John Blanke: Illustrative of Europe's expanding connectivity
The presence of a black musician at the English royal court in 1511 is illustrative of Europe’s expanding connectivity with the rest of the world at that time. Some Africans in Dr. Miranda Kaufmann’s book Black Tudors (Kaufmann, 2017) travelled directly from West Africa, some via the Maghreb, Iberia and the Caribbean.
Contacts between societies in history had various motives - exploration, migration, trade, war, proselytization - and led to various forms of exchange - goods, technologies, ideas, religions, diseases, crops, etc. - that drive change in history. The Agricultural Revolution 10,000 years ago in the Middle East, and the Scientific/Industrial Revolutions since 1500 centred on Europe, both occurred in times and places of exceptional connectivity (Christian, 2004). These are central arguments of the Rap History of the World (Day, 2013).
Africans made important contributions to Europe’s expansion. The production by African slave labour in the Americas of key inputs of the Industrial Revolution such as sugar and cotton is well known. But free and unfree African labour was also vital in American colonial societies - in food production, trades, shipbuilding, navigation, translation, military, and more (Kamen 2003, Davis 2006).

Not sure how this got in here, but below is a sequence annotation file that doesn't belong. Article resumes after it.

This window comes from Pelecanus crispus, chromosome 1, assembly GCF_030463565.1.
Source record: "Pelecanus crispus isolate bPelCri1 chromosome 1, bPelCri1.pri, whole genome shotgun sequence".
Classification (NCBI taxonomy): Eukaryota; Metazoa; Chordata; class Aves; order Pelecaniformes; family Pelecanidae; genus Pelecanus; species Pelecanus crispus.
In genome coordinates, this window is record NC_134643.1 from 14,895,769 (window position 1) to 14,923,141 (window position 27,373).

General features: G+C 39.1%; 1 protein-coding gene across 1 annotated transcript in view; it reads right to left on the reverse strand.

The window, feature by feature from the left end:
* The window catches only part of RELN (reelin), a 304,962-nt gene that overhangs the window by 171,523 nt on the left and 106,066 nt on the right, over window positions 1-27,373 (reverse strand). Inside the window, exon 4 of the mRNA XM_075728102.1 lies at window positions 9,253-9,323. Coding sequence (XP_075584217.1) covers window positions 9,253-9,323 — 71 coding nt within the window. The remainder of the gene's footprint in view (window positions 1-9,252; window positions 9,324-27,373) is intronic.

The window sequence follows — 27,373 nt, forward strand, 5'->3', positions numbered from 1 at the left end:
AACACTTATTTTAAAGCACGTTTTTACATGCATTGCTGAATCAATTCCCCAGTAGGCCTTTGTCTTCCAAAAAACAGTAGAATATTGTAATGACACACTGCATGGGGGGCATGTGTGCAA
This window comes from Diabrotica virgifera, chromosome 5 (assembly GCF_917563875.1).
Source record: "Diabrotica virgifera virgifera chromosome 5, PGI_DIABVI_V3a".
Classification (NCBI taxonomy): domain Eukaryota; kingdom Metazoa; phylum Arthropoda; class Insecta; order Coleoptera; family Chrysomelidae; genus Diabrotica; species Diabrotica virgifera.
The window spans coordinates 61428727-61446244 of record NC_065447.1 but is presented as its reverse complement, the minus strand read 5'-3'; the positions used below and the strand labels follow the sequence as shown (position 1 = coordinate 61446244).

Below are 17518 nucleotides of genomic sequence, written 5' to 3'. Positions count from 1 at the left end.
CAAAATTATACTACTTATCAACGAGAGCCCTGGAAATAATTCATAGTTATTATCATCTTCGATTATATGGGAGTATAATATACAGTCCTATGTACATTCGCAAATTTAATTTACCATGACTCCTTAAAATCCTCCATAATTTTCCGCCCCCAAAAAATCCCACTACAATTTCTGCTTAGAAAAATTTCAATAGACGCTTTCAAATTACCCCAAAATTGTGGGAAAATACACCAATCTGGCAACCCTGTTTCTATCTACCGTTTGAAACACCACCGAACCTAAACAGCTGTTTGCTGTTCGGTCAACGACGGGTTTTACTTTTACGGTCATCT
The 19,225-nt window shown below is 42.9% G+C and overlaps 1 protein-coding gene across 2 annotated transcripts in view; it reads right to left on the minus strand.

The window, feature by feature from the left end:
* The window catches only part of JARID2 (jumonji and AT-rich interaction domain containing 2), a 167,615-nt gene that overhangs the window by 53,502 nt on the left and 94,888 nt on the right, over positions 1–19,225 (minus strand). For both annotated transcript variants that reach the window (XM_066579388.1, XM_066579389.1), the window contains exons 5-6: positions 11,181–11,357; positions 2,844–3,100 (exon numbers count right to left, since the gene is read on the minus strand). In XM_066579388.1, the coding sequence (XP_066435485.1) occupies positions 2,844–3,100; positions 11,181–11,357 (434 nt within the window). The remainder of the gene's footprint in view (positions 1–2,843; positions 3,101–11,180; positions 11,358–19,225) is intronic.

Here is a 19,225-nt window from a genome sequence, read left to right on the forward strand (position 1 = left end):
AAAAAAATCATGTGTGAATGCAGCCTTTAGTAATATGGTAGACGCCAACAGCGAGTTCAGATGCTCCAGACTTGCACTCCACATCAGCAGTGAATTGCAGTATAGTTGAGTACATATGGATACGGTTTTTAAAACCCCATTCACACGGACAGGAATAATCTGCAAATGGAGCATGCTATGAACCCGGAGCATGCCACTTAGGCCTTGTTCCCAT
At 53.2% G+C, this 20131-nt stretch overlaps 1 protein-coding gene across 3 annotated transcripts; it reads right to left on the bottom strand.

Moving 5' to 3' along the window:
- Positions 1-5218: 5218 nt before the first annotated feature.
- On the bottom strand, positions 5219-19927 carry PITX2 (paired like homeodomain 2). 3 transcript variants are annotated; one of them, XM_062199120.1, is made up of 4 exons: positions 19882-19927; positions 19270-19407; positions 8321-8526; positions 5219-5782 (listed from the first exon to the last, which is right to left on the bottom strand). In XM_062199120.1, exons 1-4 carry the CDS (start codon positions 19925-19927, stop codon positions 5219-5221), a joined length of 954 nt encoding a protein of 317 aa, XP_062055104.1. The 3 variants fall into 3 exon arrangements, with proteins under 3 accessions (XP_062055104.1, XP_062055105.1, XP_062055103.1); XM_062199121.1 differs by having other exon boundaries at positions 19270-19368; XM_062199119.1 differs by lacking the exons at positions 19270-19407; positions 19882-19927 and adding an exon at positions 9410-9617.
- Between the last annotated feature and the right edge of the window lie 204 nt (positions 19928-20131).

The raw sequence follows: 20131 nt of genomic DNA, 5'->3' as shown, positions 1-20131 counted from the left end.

Other trans-Atlantic migrants included disease organisms. First, Europeans brought a host of Old World diseases which devastated Amerindian populations. From the 1640s, African mosquitos established malaria and yellow fever; henceforth, only African labour could survive in Caribbean environments (McNeill, J.R. 2010, Day 2017). European indentured labour ended, slavery became linked exclusively with race, and race stigmatised.
The stories of John Blanke, and other Black Tudors, suggest that 16th century England was indifferent to skin colour racial difference, also that slavery was considered wrong on principle. Given what followed, we are struck by the non-linearity of the history of ‘progressive’ ideas and humanist moral values. We need better explanations for their rise and decline.
Finally, as a skilled artisan, JB reminds of the neglected history of African civilizations; the Mali Empire was the largest of the Sahelian Kingdoms which flourished c. 9th-16th centuries. These featured considerable sophistication including trade, town, cities, literacy, taxation, armies, and administration.
Christian, David, Maps of Time (2004)
Davis, David Brion, Inhuman Bondage: The Rise and Fall of Slavery in the New World (2006)
Day, Philip, Rap History of the World (2013)
Day, Philip, Disease and Big History: A Dark Side of Interaction (2017)
Kamen, Henry, Empire: How Spain Became a World Power 1492-1763 (2003)
Kaufmann M., Black Tudors: The Untold Story (2017)
McNeill, J.R., Mosquito Empires: Ecology and War in the Greater Caribbean, 1620-1914 (2010)